• Truckers thrive in realistic environments, such as with hands-on problems and solutions, as opposed to artistic environments
  • Truckers are those who work best in conventional workplaces with set rules and procedures

If you have what it takes to be a trucker—you are dependable and have self-control, attention to detail, integrity, stress tolerance, and independence—then you are in luck with the great truck driving career outlook in the US.

Trucking Skills That Increase Pay Rate


When it comes to earning a living, truck driving is an industry offering great pay. Rookie drivers fresh out of truck driving schools earn substantially more for their first year of trucking compared to other entry level jobs. However, not all trucking companies and salaries are created equal. So how do you increase your pay rate? Driving skills give you advantages over your fellow truckers, which equates to better paying truck driving jobs for you.

CDL and Endorsements

One of the first requirements of any trucker is to get a CDL. While the Class A CDL will let you start driving a big rig for loads, you are limited to a straight box truck with lighter loads. Typically this is for regional trucking jobs and LTL haulers. You aren’t going to make as much money with this type of CDL. If you want to earn more straight away, get your Class B CDL. This gives you the freedom to haul pretty much everything including flatbed loads, oversized loads, reefer trailers and auto hauling jobs. Being an OTR driver further adds to your ability to pick up jobs, both better paying and with greater flexibility for haul types. However, don’t stop at a Class B. Get endorsements including:

  • Hazardous materials endorsement
  • Tanker endorsement
  • Combo endorsement

A hazmat endorsement allows you to pull hazardous loads, such as chemicals, natural gas or explosives. These jobs pay substantially more due to the higher degree of training and risk involved. As for the tanker endorsement, this is required for you to pull tanker loads of liquids, gases or other unstable materials. For truckers wanting to increase their pay, the best route to take is to get both endorsements. In doing so, you are giving an X on your CDL, which indicates a combination endorsement for hazmat and tanker loads. You boost your chances for higher paying loads substantially, given you can haul everything from petroleum to chemical waste across the country.

OSHA Safety Training and Forklift Certification

Improving your skills gives you an advantage when searching for trucking jobs. If you are interested in getting hired by trucking companies, such as JB Hunt, Con-way Freight or CR England, getting certified in certain skills increases your chances to get hired and earn more money. OSHA, the Occupational Safety and Health Administration, is the best source of safety training and compliance. If you complete an online or onsite training program by an OSHA approved trainer or instructor, then you know you are getting the most reliable training available. Here are some of the training and certification programs via OSHA that are best suited to help truckers:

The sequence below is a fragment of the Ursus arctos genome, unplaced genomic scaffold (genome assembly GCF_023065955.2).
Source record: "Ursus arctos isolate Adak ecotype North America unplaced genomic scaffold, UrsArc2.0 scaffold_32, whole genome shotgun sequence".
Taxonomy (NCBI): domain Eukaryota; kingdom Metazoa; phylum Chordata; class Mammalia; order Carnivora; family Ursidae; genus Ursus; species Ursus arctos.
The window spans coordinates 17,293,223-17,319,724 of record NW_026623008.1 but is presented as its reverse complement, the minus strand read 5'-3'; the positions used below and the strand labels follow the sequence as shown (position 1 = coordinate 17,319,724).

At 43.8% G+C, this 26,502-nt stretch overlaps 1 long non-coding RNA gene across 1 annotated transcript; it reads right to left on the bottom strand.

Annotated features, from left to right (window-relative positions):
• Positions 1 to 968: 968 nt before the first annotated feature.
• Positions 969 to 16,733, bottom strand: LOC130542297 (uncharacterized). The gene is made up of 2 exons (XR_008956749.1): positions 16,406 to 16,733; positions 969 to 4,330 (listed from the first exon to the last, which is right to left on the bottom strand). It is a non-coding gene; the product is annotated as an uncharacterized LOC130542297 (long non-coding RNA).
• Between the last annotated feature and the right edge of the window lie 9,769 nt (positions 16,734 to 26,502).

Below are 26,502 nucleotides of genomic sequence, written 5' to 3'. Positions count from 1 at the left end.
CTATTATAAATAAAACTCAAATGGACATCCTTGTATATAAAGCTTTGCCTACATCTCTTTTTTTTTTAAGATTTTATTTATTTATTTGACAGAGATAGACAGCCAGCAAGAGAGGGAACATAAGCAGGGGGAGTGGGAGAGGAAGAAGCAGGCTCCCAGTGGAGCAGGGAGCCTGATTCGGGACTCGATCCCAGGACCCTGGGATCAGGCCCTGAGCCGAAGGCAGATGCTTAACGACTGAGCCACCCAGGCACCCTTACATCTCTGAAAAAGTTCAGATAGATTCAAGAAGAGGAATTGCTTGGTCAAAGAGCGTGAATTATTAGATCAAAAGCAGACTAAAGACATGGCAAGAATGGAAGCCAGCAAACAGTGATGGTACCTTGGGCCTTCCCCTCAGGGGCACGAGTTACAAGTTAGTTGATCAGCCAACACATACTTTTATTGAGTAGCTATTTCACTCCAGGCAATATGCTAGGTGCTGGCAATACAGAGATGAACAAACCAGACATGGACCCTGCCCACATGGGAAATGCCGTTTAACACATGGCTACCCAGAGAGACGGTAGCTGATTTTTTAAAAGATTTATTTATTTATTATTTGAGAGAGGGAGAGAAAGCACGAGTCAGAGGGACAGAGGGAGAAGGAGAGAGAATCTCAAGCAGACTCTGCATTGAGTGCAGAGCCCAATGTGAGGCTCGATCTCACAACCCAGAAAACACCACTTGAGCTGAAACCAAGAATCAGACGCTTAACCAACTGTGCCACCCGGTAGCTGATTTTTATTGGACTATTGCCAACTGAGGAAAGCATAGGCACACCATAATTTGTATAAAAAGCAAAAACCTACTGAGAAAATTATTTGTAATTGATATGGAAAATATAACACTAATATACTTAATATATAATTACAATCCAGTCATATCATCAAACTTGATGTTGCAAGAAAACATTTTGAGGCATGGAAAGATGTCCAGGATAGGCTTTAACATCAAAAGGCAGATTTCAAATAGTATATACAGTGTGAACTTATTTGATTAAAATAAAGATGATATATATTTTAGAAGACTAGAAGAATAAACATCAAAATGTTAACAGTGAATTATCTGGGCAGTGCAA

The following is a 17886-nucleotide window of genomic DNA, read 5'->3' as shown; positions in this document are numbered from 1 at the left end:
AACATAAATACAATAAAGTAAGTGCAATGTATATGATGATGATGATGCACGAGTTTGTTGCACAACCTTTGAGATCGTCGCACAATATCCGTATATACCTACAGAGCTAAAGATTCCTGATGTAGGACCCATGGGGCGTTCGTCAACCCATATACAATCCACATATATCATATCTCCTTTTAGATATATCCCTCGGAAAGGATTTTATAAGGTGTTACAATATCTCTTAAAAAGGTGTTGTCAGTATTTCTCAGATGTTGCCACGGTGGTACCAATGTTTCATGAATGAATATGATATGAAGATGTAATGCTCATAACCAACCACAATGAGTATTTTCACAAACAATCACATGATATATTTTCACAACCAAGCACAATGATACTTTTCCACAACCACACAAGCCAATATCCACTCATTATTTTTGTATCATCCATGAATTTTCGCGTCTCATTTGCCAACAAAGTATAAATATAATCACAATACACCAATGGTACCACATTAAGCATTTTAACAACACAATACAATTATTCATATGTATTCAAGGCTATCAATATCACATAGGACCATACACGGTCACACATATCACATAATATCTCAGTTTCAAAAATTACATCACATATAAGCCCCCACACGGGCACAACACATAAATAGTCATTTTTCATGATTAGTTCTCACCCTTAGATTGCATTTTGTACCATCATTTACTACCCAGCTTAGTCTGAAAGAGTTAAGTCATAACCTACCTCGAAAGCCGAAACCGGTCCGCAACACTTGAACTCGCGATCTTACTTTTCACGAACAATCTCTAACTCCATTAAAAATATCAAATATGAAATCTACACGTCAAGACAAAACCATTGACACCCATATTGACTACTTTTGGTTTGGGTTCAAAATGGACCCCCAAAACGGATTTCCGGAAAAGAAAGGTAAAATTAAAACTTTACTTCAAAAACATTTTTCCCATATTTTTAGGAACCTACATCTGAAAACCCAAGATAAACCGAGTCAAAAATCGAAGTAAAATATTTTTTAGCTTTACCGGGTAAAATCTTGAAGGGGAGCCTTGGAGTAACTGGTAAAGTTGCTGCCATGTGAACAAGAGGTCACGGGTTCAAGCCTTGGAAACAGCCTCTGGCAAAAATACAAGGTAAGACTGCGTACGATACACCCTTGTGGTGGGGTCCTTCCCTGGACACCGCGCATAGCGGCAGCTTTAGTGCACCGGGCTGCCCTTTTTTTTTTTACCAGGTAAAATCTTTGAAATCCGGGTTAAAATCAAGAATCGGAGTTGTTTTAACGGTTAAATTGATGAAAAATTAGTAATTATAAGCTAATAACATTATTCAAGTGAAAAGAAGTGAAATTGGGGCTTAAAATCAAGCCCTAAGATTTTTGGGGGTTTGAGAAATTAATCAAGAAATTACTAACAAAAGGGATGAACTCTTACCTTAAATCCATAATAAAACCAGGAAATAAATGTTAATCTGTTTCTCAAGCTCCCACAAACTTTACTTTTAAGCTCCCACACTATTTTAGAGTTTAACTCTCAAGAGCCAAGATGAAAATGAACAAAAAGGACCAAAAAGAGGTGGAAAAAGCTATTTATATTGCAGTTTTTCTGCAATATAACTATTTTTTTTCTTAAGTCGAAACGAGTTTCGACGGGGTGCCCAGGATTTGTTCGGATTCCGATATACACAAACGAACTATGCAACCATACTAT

• Powered industrial truck safety training, which includes forklifts and other machinery used at loading docks
  • General hazards safety training, i.e. hazard communication training
  • Prevention of heat related illnesses in outdoor work environments

But what if you use lumpers at locking docks or you only pull dry van loads so you aren’t responsible for tarping and strapping out in the elements? Through OSHA certified training you are prepared to handle an emergency situation, whether you are directly involved or not. For example, if your lumper has flipped a forklift during loading, you will be trained to provide assistance that could save a load or a life. Safety training and certification gives you the skills needed to go above and beyond with your truck driving jobs. Furthermore, trucking companies tend to appreciate a truck driver willing to go the extra mile with their job. Whether through safe driving bonuses or by granting better paying trucking jobs that require greater attention to safety, truckers with safety training and certification stand to earn more money.


Truck drivers tend to look at their jobs as out of the office, solo ventures. However, you are still dealing with customer relations on a load by load basis. You are the one delivering the goods and handling the handovers between suppliers and customers. As such, it is a good idea to work on your sales abilities. While you are not selling the goods you deliver, unless you are a regional driver selling foods door-to-door, you are selling your trucking abilities. Truck drivers who want to earn more money have to take a look at themselves from the customer’s point of view. Ask yourself these questions:

  • Do you wear your Spongebob pajamas when making drops?
  • Are you against taking showers while on the road?